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Keith Windshuttle and Australia's history wars

Historians in the News




IF "history is an argument", an aphorism plausibly attributed to Bob Carr, the former premier of NSW, then Keith Windschuttle can be relied on to drum up more of it in 2006.

Windschuttle ignited Australia's immensely entertaining history wars with his 2002 book The Fabrication of Aboriginal History: Volume One, Van Diemen's Land. This was a research-based critique of the work of academic historians. It effectively demolished their consensus that 19th-century European settlers launched a bloody war of extermination against Aborigines in Tasmania.

As well as demonstrating that no such war took place, Windschuttle pointed to many errors of fact in the published work of individuals. Some were the result of carelessness. But in significant instances original sources were selectively quoted or misquoted, with a few texts actually rewritten, in order to advance an ideological thesis.

Historians under scrutiny responded with vehement excess that I was not alone in finding rather shocking. Not all ad hominem attacks on Windschuttle were well-aimed. One description, intended to be pejorative, branded him a "freelance" historian.

The Oxford English Dictionary defines "freelance", in contemporary usage, as one who works for himself, not an employer and, "in any department or practice of speculation, follows the method of no particular school".

Windschuttle, the modern freelance, originally intended to write a trilogy. He now believes he has accumulated so much information that it will take at least four books to cover the ground. Volume Two, dealing with historical accounts of events in NSW and southern Queensland, will come out in the next 12 months.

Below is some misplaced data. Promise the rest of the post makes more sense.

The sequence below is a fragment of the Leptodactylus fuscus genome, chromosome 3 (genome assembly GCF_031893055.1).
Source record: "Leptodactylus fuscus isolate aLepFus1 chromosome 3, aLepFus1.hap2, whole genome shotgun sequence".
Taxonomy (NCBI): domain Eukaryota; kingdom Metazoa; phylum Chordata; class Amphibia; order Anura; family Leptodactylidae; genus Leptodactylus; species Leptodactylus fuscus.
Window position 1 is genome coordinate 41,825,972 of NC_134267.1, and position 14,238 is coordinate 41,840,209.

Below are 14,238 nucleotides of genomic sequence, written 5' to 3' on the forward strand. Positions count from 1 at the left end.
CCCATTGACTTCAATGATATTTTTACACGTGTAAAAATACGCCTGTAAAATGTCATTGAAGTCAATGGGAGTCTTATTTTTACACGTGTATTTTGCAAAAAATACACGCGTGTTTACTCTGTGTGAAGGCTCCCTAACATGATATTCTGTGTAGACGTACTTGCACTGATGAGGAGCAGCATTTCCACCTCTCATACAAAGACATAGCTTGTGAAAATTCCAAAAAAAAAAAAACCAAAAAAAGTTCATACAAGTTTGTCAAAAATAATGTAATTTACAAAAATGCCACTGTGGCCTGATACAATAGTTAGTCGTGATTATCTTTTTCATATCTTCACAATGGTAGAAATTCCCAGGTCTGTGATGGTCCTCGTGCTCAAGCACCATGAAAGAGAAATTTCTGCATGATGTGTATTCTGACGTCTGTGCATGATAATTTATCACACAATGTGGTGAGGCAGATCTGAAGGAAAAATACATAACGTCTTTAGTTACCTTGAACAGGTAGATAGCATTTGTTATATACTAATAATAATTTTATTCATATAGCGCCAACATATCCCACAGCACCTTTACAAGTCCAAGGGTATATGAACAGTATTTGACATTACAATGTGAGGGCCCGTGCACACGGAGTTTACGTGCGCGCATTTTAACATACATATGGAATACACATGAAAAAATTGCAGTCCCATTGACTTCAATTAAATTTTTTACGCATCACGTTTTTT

This time around, historians who take offence would do well to remember that Windschuttle is a publisher as well as a writer.

Whitewash, a collection of essays edited by Robert Manne, was their hostile response to Volume One, and it suffered grievous injury at the hands of John Dawson, another freelance whose counterblast, Washout, was published by Windschuttle's Macleay Press.

Getting a bit lost recently, with reviewers in holiday mode, was a new Macleay book, The Invention of Terra Nullius by Michael Connor, whom Windschuttle met while researching Van Diemen's Land and Connor was completing his PhD in Australian colonial history at the University of Tasmania.

The Invention of Terra Nullius is intensely researched and combative.

Connor begins his narrative by quoting Bain Attwood, associate professor of history at Monash University: "The British government determined in 1785 that New Holland was terra nullius, that is, no man's land."

Resuming in his own voice, Connor declares: "No. The decision to make a settlement in New South Wales was taken in 1786, and terra nullius was never mentioned."

Read entire article at The Australian

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